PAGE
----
# New Algorithm Problem

William Koch

Ranch Hand

Posts: 76

posted 3 years ago

- 0

You are preparing goody bags for the children attending your nephew's Lego-themed birthday party. Naturally, you will include a number of Lego bricks in each goody bag. However, based on several memorable temper tantrums after last year's M&M-themed party <shudder>, you are quite determined that:

1)every child must receive the same number of bricks, and

2)all the bricks received by a single child must be the same color.

Given an array containing the number of bricks you have in each available color, and the number of kids, determine the maximum number of bricks you can put in each goody bag.

For example, with 11 red bricks, 9 blue bricks, and 5 green bricks, you could give 5 children a maximum of 4 bricks each. You could not give each child 5 bricks without at least one child receiving bricks of different colors.

Hint: Write a helper function Groups that takes a number B and returns the number of groups you can make, each containing B bricks of the same color. For example, with 11 red bricks, 9 blue bricks, and 5 green bricks, Groups(3) would return 7. Then do your binary search based on this helper function.

I have written the helper function and posted it below. I believe it works and does what it is supposed to but I do not have any test cases for it. Anyone want to take a look and verify?

function Groups(B : Integer; A : Int_Array) return Integer is

counter : Integer := 0;

begin

for I in A'Range loop

counter := counter + A(I)/B; --this programming language rounds down.

end loop;

return counter;

end Groups;

This is the actual function that I need to complete. I have no idea about how to go about doing this because once again it needs to utilize binary search. Any hints or ideas. I do not even know where to begin.

function Legos(Kids : Integer; BricksPerColor : Int_Array) return Integer is

begin

-- code goes here

return -999;

end Legos;

1)every child must receive the same number of bricks, and

2)all the bricks received by a single child must be the same color.

Given an array containing the number of bricks you have in each available color, and the number of kids, determine the maximum number of bricks you can put in each goody bag.

For example, with 11 red bricks, 9 blue bricks, and 5 green bricks, you could give 5 children a maximum of 4 bricks each. You could not give each child 5 bricks without at least one child receiving bricks of different colors.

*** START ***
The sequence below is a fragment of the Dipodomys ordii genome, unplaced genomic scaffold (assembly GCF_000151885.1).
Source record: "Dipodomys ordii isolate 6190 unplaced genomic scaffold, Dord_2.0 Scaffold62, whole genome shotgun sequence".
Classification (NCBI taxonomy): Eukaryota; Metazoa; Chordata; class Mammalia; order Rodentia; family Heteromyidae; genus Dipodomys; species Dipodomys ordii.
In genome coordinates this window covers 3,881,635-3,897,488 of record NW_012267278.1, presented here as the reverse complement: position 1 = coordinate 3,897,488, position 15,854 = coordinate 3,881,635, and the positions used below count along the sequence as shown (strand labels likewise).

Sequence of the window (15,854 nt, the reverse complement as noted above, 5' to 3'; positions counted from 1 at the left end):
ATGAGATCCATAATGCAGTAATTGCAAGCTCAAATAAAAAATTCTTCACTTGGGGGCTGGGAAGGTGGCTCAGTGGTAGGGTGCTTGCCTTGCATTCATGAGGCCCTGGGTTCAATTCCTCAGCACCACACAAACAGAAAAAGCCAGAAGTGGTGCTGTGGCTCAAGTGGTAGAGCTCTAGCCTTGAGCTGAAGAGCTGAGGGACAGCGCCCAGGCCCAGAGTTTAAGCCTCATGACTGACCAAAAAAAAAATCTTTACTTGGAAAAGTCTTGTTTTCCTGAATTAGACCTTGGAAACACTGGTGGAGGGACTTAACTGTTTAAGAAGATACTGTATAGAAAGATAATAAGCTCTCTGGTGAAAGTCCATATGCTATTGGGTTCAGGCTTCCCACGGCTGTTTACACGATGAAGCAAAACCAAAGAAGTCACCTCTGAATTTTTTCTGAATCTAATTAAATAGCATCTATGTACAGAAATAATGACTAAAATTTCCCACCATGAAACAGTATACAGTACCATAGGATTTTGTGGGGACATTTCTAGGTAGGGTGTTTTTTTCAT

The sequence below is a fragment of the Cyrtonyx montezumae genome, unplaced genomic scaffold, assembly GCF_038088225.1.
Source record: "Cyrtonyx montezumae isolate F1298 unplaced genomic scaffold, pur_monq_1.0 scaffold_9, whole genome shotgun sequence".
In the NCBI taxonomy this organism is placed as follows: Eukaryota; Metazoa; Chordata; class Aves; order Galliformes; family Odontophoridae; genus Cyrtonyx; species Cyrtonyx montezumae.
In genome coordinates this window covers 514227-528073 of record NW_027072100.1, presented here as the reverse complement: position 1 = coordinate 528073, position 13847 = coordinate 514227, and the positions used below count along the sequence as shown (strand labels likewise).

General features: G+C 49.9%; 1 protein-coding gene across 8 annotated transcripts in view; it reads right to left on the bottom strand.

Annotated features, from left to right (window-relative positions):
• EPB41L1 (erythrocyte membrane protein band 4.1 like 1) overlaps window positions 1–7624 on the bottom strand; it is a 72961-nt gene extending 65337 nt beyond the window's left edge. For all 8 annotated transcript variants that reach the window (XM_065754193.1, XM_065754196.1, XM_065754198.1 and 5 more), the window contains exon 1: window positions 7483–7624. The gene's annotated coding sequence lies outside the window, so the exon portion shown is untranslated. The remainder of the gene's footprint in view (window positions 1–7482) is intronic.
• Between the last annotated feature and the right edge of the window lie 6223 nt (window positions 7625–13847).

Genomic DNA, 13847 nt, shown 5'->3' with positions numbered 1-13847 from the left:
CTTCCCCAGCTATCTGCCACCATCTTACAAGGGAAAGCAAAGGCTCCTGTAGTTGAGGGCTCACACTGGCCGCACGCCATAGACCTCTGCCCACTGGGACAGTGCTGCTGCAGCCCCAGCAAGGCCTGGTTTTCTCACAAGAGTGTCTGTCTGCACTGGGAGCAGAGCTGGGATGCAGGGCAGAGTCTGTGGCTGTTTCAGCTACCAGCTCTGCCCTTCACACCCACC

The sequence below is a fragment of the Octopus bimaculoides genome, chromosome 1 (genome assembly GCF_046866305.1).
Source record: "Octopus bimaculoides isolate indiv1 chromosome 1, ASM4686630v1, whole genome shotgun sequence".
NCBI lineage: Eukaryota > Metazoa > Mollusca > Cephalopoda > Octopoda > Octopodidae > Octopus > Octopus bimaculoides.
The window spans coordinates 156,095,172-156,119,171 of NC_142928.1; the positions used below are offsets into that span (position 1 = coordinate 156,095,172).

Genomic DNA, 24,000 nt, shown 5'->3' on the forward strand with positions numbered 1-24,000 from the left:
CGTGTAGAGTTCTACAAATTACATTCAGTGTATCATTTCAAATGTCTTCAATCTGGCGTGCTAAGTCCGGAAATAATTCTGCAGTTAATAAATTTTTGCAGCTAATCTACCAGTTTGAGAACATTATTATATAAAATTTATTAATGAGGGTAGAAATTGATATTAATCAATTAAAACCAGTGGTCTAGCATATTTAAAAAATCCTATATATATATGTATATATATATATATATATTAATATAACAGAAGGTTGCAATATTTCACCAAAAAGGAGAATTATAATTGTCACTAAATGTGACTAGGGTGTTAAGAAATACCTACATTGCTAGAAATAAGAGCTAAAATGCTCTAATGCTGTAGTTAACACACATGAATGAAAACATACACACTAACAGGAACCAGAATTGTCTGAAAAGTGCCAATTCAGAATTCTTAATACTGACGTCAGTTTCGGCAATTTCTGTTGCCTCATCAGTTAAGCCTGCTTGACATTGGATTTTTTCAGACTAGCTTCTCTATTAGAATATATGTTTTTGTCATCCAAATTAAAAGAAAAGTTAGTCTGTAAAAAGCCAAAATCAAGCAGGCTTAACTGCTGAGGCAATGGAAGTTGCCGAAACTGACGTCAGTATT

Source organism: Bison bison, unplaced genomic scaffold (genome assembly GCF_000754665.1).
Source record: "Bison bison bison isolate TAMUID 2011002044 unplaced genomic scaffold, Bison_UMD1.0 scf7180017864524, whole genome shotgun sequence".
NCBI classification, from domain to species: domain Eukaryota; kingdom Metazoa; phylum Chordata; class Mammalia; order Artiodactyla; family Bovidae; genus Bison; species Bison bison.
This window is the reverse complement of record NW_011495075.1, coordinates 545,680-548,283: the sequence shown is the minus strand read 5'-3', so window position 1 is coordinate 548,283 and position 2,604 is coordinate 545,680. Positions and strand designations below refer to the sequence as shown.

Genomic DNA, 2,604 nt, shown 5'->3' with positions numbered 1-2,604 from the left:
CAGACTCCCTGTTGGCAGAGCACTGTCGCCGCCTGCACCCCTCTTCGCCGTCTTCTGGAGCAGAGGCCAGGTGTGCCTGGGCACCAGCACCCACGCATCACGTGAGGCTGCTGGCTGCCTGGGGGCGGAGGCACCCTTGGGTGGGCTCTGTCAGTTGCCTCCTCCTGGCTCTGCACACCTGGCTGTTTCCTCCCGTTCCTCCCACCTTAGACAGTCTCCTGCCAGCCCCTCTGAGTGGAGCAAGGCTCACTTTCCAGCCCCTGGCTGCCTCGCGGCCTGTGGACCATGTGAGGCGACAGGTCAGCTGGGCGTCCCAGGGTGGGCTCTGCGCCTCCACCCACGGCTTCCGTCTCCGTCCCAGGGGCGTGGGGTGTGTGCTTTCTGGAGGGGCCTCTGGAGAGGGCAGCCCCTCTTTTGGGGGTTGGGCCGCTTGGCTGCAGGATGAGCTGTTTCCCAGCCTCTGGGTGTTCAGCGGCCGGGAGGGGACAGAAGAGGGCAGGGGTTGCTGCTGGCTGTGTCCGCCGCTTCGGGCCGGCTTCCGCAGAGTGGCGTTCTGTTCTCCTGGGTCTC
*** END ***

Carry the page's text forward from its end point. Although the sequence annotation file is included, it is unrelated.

Hint: Write a helper function Groups that takes a number B and returns the number of groups you can make, each containing B bricks of the same color. For example, with 11 red bricks, 9 blue bricks, and 5 green bricks, Groups(3) would return 7. Then do your binary search based on this helper function.

I have written the helper function and posted it below. I believe it works and does what it is supposed to but I do not have any test cases for it. Anyone want to take a look and verify?

function Groups(B : Integer; A : Int_Array) return Integer is

counter : Integer := 0;

begin

for I in A'Range loop

counter := counter + A(I)/B; --this programming language rounds down.

end loop;

return counter;

end Groups;

This is the actual function that I need to complete. I have no idea about how to go about doing this because once again it needs to utilize binary search. Any hints or ideas. I do not even know where to begin.

function Legos(Kids : Integer; BricksPerColor : Int_Array) return Integer is

begin

-- code goes here

return -999;

end Legos;

Ryan McGuire

Ranch Hand

Posts: 1048

4

Ryan McGuire

Ranch Hand

Posts: 1048

4

posted 3 years ago

Ok, yes... upon rereading the original post, I see I completely missed the point of the problem. Let me try again.

The point of using a binary search is that the final answer is greater than zero (assuming there are not more kids than Legos) but less than some maximum. You could just add up all the Legos and divide by the number of children and use that plus 1 as your max. (Sum/kids might be a reasonable answer, but one more must be unreasonable. For the given example, (11+9+5)/5 + 1 = 6) You'll start with a very wide range of possible answers: (0 - 6). Giving 0 Legos to each works (but probably isn't optimal), while giving each kid 6 definitely doesn't work. The trick is to divide the range in half at each iteration of a loop until you get to a range where the max and min differ by only one.

Your pseudo-code syntax is different than mine, but I hope you see what I'm getting at.

[EDIT: Added 1 to the initial value for maxBricks. Also some spelling fixes.]

- 0

Ryan McGuire wrote:Did I miss something?

Ok, yes... upon rereading the original post, I see I completely missed the point of the problem. Let me try again.

The point of using a binary search is that the final answer is greater than zero (assuming there are not more kids than Legos) but less than some maximum. You could just add up all the Legos and divide by the number of children and use that plus 1 as your max. (Sum/kids might be a reasonable answer, but one more must be unreasonable. For the given example, (11+9+5)/5 + 1 = 6) You'll start with a very wide range of possible answers: (0 - 6). Giving 0 Legos to each works (but probably isn't optimal), while giving each kid 6 definitely doesn't work. The trick is to divide the range in half at each iteration of a loop until you get to a range where the max and min differ by only one.

Your pseudo-code syntax is different than mine, but I hope you see what I'm getting at.

[EDIT: Added 1 to the initial value for maxBricks. Also some spelling fixes.]